Configuring NeoVim as a Python IDE (2023)

As I blogged about in the previous two articles, I recently updated my NeoVim configuration for the fourth time. Although it might sound like a lot of config updates, keep in mind that it happened over a period of four years.

  • The first version was a port of my existing Vim configuration. Because NeoVim is backward compatible with Vim, you can just move the configuration over and it will work
  • In the second version, I migrated my plugin manager to Packer. This config was a mix of old style Vim config and the newer NeoVim style with some plugins migrated to Lua equivalents
  • Then I decided to go 100% Lua config and started using Kickstart.nvim and LazyVim.
  • This fourth time around I used Kickstart and LazyVim as guides to write my own from scratch.

You can find my NeoVim configuration on Github

In this article I am going to go through and explain my configuration step-by-step. I have a terrible memory, so this post will also serve as a guide when I inevitably need to look through this file in the future.


-- vim: ts=2 sts=2 sw=2 et

-- External tools required
-- Windows Terminal + pwsh
-- mingw64 toolchain:
-- ripgrep:
-- win32yank for clipboard integration
-- sharkdp/fd

The first comment is for setting up the tabstop, shiftwidth and expandtab settings for this file.

After that I have some comments to remind me what all the external tools that I need to install.

  • I use Windows as my primary OS. Windows Terminal for the terminal and pwsh for the shell
  • Some of the NeoVim plugins require C compilation. I use mingw toolchain distributed by msys2
  • Next are ripgrep and fd
  • Finally, win32yank integrates NeoVim with the windows clipboard

This code block loads the lazy.nvim plugin manager.

local lazypath = vim.fn.stdpath("data") .. "/lazy/lazy.nvim"
if not vim.loop.fs_stat(lazypath) then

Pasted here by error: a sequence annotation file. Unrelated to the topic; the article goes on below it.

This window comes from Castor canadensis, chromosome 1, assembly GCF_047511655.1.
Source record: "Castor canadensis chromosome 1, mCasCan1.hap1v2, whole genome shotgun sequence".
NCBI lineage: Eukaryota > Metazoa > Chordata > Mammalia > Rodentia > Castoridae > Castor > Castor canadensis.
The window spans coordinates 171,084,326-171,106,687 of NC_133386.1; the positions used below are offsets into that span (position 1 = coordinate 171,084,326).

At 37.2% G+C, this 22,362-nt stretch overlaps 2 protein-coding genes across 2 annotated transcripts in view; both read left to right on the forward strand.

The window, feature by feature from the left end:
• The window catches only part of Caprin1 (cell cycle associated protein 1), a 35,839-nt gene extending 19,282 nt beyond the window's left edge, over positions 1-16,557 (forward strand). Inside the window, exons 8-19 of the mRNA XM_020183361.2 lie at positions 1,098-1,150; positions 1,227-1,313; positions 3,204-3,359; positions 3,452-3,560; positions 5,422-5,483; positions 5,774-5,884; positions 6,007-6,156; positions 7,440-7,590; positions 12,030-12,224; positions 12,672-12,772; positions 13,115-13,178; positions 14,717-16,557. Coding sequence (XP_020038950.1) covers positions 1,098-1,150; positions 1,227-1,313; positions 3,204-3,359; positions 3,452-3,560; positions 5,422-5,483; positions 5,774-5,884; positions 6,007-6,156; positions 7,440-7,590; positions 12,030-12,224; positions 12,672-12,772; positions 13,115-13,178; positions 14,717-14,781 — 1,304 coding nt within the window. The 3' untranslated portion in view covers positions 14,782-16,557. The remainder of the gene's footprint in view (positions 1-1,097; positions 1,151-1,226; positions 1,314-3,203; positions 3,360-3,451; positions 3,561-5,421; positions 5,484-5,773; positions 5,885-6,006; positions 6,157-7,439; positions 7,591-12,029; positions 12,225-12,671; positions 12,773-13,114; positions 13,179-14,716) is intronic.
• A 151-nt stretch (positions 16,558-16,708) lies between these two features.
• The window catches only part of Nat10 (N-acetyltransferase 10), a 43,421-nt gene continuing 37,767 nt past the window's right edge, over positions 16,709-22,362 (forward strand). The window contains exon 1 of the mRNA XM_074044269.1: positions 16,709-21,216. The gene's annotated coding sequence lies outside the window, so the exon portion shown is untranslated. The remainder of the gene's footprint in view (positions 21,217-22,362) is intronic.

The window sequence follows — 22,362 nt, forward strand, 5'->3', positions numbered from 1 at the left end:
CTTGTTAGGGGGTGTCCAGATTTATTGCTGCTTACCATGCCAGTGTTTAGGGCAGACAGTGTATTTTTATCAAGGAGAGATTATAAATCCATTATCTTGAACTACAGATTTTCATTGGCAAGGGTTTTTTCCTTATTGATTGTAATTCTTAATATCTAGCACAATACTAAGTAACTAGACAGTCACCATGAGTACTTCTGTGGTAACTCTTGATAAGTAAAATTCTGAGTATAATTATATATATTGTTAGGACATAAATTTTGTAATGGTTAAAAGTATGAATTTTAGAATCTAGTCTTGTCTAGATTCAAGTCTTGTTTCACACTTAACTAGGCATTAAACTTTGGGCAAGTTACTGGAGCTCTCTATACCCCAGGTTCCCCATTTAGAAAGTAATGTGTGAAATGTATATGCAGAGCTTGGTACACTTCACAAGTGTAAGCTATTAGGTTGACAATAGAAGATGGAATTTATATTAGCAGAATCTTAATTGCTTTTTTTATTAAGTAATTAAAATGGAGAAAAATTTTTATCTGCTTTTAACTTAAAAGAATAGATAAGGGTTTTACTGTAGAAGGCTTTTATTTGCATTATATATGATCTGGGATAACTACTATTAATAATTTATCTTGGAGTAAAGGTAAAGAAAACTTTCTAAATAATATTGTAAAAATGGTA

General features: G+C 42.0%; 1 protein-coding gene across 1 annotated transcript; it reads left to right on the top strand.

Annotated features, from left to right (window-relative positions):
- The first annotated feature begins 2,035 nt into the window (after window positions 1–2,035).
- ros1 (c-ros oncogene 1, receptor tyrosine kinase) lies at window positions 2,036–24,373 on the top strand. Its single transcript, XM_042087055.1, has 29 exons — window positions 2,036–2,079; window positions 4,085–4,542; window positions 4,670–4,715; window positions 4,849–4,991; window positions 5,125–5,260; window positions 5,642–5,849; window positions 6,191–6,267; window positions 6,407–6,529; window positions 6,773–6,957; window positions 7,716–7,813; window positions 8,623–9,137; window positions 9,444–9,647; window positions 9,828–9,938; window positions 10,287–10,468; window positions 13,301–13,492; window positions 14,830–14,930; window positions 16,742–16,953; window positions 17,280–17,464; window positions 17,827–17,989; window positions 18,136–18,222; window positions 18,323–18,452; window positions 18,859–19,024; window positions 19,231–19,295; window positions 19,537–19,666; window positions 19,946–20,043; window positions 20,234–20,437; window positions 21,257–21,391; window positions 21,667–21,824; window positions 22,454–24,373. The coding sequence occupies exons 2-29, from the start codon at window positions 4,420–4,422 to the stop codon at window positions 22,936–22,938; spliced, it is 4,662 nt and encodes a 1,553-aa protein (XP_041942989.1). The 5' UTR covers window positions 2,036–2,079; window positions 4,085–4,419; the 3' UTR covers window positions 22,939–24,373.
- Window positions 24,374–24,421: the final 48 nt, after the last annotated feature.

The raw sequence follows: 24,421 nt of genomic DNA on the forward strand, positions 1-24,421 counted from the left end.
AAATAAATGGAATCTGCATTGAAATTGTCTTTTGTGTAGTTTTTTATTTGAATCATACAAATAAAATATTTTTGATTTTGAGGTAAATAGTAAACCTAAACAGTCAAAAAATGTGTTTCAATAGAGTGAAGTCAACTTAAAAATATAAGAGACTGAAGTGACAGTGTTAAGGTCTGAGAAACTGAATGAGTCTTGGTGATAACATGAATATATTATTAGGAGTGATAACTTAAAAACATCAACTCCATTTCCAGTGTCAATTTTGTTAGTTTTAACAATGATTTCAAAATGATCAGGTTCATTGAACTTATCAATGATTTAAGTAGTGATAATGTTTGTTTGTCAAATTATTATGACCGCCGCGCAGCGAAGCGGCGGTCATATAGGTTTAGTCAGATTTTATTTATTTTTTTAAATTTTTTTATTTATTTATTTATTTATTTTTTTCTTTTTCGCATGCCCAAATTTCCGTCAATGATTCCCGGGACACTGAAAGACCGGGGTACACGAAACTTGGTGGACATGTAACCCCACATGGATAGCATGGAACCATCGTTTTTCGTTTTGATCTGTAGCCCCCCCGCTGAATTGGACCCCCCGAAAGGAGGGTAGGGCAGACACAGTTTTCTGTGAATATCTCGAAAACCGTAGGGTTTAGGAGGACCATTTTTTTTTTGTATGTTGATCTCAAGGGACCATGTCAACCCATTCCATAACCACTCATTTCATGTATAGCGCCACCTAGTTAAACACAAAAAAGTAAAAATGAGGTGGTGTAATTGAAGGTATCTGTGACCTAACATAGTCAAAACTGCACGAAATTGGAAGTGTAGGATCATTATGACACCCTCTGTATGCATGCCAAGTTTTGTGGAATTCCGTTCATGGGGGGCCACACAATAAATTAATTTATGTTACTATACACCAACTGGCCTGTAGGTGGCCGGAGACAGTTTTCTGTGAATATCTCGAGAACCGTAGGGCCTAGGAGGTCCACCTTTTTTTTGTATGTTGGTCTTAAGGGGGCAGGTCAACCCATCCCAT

-- bootstrap lazy.nvim
  vim.fn.system({ "git", "clone", "--filter=blob:none", "", "--branch=stable", lazypath })
vim.opt.rtp:prepend(vim.env.LAZY or lazypath)


The next section sets a bunch of Vim options.

I have space set as my leader key. I used to use forward slash as the leader key for a long time. When I tried out Kickstart it set leader to space by default and I found that very convenient. I also disable space to have no effect in normal and visual mode (in case I press space and dont follow it up with a key sequence)

-- set leader key to space
vim.g.mapleader = ' '
vim.g.maplocalleader = ' '
vim.keymap.set({ 'n', 'v' }, '<Space>', '<Nop>')

Then come a set of options specific to configuring NVim terminal for pwsh

-- terminal settings
local powershell_options = {
  shell = vim.fn.executable "pwsh" == 1 and "pwsh" or "powershell",
  shellcmdflag = "-NoLogo -NoProfile -ExecutionPolicy RemoteSigned -Command [Console]::InputEncoding=[Console]::OutputEncoding=[System.Text.Encoding]::UTF8;",
  shellredir = "-RedirectStandardOutput %s -NoNewWindow -Wait",
  shellpipe = "2>&1 | Out-File -Encoding UTF8 %s; exit $LastExitCode",
  shellquote = "",
  shellxquote = "",

for option, value in pairs(powershell_options) do
  vim.opt[option] = value

Normally, you have to come out of escape mode in the terminal by pressing <Ctrl-\\><Ctrl-n>, which is quite inconvenient. So I remap that to Esc. Similarly I remap Ctrl-w to directly switch out of the terminal split.

I also have a mapping to minimise the terminal split. I use this when I am running pytest in watch mode. It allows me to see the test success / failure state at the bottom of the screen. (For an example of this workflow, check out this video)


Next comes all the plugin configuration. lazy.nvim allows us to create separate plugin files, which is something I'll probably do later on. For now, everything is configured in this one file.

  -- all plugins go here


For years I used solarized dark mode for both Vim and NeoVim. Right now I'm using catppuccin. I really want to give rose-pine a try too. I also load devicons here as its used by many plugins.

{ "catppuccin/nvim", lazy = true, name = "catppuccin", priority=1000 },
{ "nvim-tree/nvim-web-devicons", lazy = true },

Here is a look at the catppuccin theme

Catppuccin theme


Next are Snippets. I use LuaSnip

{ "L3MON4D3/LuaSnip", event = "VeryLazy",
  config = function()
    require("luasnip.loaders.from_lua").load({paths = "./snippets"})

LuaSnip supports a few different formats: SnipMate, VSCode or pure Lua. I've gone with pure Lua snippets which I put in the ./snippets folder.

I mainly use snippets for writing this blog which is in RST format. Here is an example

LuaSnip templates

And here is the Lua snippet that I configured for that (s means add snippet, t stands for text node, i is an insert node where the user can edit the template)

local link = s({
  trig = "link",
  name = "Link",
  dscr = "Web link"
}, {
  i(1, "Title"),
  t(" <"),
  i(2, "link"),

Language Server Protocol

Now comes the big one: Language Server Protocol (LSP). As I wrote in the previous post, the LSP server will analyse our code. NeoVim will communicate with the LSP server to get autocomplete suggestions and code diagnostics. I am using pyright for the LSP server. This open source LSP server is developed by Microsoft. A closed source derivative is used in VS Code.